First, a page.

I was really looking forward to this class and especially with my high expectations, I am so happy this was an awesome class. I would really recommend it to anyone interested in this topic. Angela came very, very well prepared. She had a 30+ page workbook for us with all the steps for each task. You can’t remember, or you couldn’t follow during class? No worries, you can read up at home. How awesome and generous is that! She also told a tiny story in between which showed she had even taken the time to map out the required time with an Illustrator beginner.
I am sure I would use her process if I could get the Illustrator iPad version for a smaller monthly fee. In my opinion, it is too expensive. Especially since I have an old desktop version that still works for what I need. But I think I can incorporate one of the biggest insights I had also in my software version.
Advanced Quilt Design in Illustrator | Daisy P. Aschehoug
This was my nighttime class and I totally forgot to take any pictures. Daisy was a competent teacher, but her teaching style did not fit as perfectly with my personality. She is a lovely person and tried to answer as many individual topics as possible. We also received a coupon for her online class, which I booked but haven’t taken a look at yet. I think this was also very special and generous!
Another remark of mine is that with “advanced” in the workshop title, I had expected a bit more intense, complicated topics but she started with fairly basic concepts and worked her way up. Thus there was not enough time in my opinion to really get to advanced ideas.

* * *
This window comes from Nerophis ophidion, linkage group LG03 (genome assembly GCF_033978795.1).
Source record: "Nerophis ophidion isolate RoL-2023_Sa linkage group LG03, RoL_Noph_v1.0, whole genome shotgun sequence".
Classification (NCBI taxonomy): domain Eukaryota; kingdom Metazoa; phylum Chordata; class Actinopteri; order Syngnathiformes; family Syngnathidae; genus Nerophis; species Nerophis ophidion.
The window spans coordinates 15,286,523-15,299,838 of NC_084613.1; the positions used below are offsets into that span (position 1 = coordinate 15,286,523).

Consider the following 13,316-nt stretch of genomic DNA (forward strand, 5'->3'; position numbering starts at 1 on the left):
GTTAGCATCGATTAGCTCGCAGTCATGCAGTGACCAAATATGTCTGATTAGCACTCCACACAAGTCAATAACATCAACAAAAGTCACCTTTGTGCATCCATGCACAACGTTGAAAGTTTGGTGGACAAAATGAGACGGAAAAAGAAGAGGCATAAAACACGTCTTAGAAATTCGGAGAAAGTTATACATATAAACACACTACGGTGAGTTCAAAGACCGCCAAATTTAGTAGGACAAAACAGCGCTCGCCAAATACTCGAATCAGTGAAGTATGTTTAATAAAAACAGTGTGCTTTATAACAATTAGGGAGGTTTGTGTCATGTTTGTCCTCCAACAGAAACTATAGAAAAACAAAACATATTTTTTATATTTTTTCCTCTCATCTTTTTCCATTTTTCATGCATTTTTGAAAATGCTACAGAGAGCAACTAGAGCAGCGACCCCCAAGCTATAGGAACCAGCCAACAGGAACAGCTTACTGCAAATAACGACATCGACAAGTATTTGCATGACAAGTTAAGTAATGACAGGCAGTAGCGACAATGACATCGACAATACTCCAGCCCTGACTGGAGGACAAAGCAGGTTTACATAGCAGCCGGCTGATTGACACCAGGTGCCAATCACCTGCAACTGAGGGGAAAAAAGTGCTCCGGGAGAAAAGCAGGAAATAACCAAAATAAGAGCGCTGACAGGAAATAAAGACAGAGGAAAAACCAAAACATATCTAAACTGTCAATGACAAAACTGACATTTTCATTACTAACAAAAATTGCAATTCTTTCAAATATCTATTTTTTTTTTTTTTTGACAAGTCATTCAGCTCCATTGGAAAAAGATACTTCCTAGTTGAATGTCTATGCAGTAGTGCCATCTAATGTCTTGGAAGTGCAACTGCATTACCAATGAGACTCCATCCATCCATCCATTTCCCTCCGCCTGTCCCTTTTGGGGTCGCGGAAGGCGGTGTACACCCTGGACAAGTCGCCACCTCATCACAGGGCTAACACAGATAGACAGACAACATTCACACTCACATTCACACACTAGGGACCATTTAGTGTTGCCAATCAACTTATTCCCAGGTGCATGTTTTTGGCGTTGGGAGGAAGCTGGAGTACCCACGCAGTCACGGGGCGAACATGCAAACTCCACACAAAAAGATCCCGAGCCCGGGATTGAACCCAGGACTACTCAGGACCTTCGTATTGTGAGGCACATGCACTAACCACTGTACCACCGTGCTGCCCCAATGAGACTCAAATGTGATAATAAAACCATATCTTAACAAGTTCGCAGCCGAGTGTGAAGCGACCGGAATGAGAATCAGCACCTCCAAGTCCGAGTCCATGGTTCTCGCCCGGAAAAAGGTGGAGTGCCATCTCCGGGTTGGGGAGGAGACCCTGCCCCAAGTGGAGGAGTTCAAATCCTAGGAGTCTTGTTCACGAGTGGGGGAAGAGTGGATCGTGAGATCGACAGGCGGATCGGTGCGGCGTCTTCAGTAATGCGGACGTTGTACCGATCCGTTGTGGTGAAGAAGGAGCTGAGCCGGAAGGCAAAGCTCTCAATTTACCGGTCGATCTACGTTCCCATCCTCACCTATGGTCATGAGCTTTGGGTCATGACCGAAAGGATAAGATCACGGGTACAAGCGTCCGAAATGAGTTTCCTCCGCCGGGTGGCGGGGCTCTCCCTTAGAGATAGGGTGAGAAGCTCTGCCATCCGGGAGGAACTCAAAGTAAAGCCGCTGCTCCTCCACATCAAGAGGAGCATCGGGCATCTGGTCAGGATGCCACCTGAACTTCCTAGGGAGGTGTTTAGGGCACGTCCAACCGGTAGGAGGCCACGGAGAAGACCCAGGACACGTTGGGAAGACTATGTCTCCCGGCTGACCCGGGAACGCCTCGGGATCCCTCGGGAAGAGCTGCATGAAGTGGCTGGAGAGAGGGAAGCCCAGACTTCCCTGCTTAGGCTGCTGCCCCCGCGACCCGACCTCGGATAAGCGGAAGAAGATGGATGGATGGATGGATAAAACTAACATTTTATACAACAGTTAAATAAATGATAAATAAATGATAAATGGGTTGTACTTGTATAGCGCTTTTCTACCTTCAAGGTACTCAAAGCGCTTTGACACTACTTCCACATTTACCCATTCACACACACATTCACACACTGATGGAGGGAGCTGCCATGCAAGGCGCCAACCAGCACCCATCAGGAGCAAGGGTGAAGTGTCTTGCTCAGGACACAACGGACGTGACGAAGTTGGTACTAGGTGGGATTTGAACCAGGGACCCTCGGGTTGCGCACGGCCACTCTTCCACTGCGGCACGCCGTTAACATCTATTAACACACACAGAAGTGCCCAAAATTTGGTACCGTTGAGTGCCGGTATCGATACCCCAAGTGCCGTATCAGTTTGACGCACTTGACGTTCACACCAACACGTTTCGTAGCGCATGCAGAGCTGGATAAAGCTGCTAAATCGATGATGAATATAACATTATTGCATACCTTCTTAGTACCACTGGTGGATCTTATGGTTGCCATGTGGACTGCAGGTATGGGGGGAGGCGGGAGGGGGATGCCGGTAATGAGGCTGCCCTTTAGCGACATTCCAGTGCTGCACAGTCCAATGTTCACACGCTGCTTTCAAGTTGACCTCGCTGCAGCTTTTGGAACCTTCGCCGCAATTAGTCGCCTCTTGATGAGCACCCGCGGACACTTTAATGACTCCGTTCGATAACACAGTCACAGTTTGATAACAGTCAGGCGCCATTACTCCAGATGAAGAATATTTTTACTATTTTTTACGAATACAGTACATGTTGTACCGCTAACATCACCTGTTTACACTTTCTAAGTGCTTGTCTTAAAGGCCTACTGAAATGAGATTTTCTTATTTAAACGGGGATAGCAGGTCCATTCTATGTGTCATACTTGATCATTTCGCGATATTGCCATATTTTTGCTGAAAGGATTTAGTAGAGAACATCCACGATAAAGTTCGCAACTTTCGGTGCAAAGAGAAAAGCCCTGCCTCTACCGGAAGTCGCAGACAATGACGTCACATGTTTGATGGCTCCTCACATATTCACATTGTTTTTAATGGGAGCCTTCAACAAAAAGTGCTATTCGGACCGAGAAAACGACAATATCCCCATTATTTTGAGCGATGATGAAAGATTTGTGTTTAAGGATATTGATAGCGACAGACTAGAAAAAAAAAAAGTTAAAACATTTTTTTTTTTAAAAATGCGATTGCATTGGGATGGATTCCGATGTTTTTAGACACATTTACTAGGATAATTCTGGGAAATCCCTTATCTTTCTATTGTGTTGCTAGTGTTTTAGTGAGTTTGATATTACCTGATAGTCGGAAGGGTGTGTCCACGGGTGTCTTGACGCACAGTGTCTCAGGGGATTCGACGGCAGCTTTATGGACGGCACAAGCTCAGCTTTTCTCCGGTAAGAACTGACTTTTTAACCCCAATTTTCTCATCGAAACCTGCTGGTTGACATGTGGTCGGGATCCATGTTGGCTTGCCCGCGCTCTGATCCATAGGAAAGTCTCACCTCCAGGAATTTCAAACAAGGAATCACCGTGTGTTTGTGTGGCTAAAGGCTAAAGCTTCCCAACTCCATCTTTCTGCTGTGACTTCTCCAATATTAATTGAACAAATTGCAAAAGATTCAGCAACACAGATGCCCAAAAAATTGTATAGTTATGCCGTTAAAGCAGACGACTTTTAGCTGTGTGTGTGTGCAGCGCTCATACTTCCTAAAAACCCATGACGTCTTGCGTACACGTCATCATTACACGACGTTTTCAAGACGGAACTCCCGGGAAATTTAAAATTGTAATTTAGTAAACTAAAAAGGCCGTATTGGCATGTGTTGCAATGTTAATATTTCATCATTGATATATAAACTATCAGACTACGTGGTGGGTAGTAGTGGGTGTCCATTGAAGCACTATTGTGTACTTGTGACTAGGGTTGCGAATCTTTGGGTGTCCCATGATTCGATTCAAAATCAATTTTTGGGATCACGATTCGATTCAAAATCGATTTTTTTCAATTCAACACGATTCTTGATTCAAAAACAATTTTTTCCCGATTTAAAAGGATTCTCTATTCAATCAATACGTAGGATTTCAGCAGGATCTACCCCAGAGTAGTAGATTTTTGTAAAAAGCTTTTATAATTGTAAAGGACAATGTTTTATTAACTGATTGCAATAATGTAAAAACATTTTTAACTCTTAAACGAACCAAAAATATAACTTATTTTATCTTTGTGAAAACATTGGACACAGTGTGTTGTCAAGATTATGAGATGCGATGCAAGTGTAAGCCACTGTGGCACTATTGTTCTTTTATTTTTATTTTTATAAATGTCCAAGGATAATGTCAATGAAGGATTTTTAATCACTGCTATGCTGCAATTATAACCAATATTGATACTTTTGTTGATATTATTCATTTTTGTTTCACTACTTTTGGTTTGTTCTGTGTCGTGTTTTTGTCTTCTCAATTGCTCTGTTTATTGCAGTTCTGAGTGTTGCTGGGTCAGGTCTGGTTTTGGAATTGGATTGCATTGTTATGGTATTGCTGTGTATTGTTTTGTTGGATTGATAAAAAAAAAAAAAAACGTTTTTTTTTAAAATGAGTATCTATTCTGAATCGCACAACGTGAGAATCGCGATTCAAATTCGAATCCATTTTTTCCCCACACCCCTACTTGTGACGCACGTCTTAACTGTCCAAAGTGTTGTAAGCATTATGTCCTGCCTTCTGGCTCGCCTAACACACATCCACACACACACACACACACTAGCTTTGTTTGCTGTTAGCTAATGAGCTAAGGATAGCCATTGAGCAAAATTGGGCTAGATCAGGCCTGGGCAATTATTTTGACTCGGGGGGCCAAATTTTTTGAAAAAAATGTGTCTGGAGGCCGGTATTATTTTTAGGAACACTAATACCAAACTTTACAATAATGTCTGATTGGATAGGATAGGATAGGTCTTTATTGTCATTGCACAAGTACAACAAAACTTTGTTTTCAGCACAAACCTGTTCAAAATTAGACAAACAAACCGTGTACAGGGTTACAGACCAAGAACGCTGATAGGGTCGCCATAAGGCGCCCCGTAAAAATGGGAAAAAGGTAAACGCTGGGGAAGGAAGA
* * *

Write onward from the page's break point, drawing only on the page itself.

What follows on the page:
With so many workshops I had not much time for lectures. And besides the keynote which I would have loved to hear, this was something that caught my eye:
Organizing a Maximalist Craft Studio | Sam Hunter
You might know that I am into minimalism and having a crafting hobby sure means quite a few things in your studio ;) So I loved to hear more tips about organizing it – or how to keep it more minimal.
The lecture was fun and interesting but not what I expected. But it also had some interesting things to take away. What really stuck with me was her part about neurodiversity. “Neurodiversity refers to diversity in the human brain and cognition, for instance in sociability, learning, attention, mood, and other mental functions.” 1